Man gets 33 years for plowing SUV into UNC students

By Marlon A. Walker
Associated Press / August 27, 2008
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HILLSBOROUGH, N.C. - A former student was sentenced to up to 33 years in prison yesterday for plowing his sport utility vehicle into a crowd at the University of North Carolina at Chapel Hill in a self-professed bid to avenge Muslim deaths overseas.

Mohammed Taheri-Azar, 25, pleaded guilty earlier this month to nine counts of attempted murder for the March 2006 attack at a popular outdoor gathering spot known as The Pit.

One person had a head injury and several were cut and bruised from jumping out of the SUV's path, but no one stayed in the hospital overnight, Orange County District Attorney Jim Woodall said.

Victim Karen Harman said in court yesterday that when she saw a Jeep coming toward her, she assumed it was headed to The Pit to do work.

"But the driver hit the gas, and, I mean, he hit the gas. In the next instant, I was on the ground, clutching my knee in pain," she said.

History professor Michael Allsep, whose wrist and tail bone were broken, said he feared for his life.

"This man not only tried to kill me and my students, he tried to kill the best of our future. He failed only through poor execution," Allsep wrote in a statement read by his mother.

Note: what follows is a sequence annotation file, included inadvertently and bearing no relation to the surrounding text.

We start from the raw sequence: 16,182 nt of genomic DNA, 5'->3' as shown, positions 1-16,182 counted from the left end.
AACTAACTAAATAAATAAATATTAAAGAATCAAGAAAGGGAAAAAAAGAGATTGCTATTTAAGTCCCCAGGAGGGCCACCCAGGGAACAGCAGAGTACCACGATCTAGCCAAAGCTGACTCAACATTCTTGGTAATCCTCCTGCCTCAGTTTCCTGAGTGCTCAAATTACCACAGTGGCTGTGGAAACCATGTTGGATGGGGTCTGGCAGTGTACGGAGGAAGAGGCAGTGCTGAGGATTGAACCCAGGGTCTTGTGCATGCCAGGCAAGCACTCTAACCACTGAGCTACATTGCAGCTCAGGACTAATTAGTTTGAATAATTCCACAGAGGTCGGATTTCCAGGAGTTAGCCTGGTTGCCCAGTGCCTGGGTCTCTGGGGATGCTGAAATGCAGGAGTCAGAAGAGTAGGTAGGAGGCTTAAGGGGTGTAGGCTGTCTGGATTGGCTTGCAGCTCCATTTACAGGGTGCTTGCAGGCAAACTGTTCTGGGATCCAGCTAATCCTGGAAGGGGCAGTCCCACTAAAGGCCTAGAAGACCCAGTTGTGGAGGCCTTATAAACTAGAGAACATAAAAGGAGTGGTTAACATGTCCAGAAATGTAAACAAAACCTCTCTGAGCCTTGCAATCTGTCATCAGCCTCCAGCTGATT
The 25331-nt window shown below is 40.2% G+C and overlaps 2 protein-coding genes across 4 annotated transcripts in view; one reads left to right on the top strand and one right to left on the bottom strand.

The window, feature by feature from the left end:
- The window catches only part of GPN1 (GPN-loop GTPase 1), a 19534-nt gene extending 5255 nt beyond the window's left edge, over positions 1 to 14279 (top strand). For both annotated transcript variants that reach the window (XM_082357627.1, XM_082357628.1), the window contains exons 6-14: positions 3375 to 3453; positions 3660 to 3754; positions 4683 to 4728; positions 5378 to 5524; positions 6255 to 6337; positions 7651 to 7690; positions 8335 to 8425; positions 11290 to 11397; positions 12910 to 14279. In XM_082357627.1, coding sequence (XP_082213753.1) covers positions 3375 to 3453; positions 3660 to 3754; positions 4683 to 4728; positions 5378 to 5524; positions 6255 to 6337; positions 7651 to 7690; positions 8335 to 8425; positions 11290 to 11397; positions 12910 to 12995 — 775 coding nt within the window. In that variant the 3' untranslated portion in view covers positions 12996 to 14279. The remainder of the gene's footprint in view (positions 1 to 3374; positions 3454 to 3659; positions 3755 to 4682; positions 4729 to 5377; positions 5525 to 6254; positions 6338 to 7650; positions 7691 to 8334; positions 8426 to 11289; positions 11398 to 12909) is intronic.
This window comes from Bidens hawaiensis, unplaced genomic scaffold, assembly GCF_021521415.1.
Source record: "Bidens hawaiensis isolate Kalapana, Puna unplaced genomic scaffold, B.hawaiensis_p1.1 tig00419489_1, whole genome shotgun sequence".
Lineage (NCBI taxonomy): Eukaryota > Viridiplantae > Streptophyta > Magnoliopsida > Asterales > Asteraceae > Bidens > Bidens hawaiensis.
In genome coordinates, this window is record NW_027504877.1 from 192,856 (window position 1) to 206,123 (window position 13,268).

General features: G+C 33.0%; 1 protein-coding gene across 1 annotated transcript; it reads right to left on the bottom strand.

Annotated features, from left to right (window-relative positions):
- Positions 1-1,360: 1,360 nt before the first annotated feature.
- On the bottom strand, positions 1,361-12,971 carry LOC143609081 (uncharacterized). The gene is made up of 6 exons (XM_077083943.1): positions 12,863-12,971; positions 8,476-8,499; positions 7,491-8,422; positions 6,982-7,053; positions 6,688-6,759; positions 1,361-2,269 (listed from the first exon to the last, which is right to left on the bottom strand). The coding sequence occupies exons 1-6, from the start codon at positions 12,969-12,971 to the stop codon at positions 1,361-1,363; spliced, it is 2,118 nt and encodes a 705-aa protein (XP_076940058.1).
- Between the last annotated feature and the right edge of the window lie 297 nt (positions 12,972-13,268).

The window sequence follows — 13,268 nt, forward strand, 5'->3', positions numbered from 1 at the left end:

Statements were read aloud from several other victims who weren't in court. Woodall said all shared the sentiment that while their injuries were not lasting, the effects of the incident linger.

Woodall argued aggravating factors, including Taheri-Azar targeting a group of people and using the SUV as a deadly weapon, made a lengthy sentence necessary.

Asked whether he wanted to speak on his own behalf, Taheri-Azar, dressed in a gray suit and white shirt, declined.

But his sister, Lida Taheri-Azar, testified that her brother's actions were uncharacteristic of the quiet person she'd grown up with. She said she felt outside influences led him to act irrationally.

The original charges were consolidated into two counts of attempted murder for sentencing purposes. Taheri-Azar was sentenced to between 13 and 16 1/2 years in prison on each count.

Authorities said Taheri-Azar was traveling between 10 and 30 miles per hour when he drove onto campus and through the Pit.

Afterward, he waited in his vehicle for police for about 15 minutes and told them he was the man they were looking for. Police found a letter in his apartment that he had written them because he thought he would be killed sometime during the attack.

The letter said he wanted revenge for the deaths of Muslims overseas that he attributed to actions by the United States.

Taheri-Azar is a naturalized citizen from Iran who grew up near Charlotte and graduated from UNC-Chapel Hill.

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